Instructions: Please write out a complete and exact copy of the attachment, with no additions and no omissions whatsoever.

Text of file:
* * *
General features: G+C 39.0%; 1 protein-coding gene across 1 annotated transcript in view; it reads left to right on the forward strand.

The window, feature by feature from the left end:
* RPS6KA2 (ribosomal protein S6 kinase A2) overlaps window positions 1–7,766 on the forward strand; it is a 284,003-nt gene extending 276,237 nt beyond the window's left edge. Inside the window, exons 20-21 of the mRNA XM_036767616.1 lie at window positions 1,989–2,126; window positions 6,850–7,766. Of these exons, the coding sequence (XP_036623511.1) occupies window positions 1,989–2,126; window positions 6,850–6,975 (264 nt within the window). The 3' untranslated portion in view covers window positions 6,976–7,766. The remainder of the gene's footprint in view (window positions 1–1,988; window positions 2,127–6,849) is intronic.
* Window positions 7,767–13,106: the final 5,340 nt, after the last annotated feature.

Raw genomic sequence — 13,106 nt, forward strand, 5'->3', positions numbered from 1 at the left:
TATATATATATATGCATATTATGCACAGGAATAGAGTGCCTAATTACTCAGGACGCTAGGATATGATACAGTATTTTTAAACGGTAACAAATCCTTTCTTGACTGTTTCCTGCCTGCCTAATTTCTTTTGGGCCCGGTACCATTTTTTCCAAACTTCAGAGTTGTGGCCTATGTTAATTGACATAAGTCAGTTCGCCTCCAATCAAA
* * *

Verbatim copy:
General features: G+C 39.0%; 1 protein-coding gene across 1 annotated transcript in view; it reads left to right on the forward strand.

The window, feature by feature from the left end:
* RPS6KA2 (ribosomal protein S6 kinase A2) overlaps window positions 1–7,766 on the forward strand; it is a 284,003-nt gene extending 276,237 nt beyond the window's left edge. Inside the window, exons 20-21 of the mRNA XM_036767616.1 lie at window positions 1,989–2,126; window positions 6,850–7,766. Of these exons, the coding sequence (XP_036623511.1) occupies window positions 1,989–2,126; window positions 6,850–6,975 (264 nt within the window). The 3' untranslated portion in view covers window positions 6,976–7,766. The remainder of the gene's footprint in view (window positions 1–1,988; window positions 2,127–6,849) is intronic.
* Window positions 7,767–13,106: the final 5,340 nt, after the last annotated feature.

Raw genomic sequence — 13,106 nt, forward strand, 5'->3', positions numbered from 1 at the left:
TATATATATATATGCATATTATGCACAGGAATAGAGTGCCTAATTACTCAGGACGCTAGGATATGATACAGTATTTTTAAACGGTAACAAATCCTTTCTTGACTGTTTCCTGCCTGCCTAATTTCTTTTGGGCCCGGTACCATTTTTTCCAAACTTCAGAGTTGTGGCCTATGTTAATTGACATAAGTCAGTTCGCCTCCAATCAAA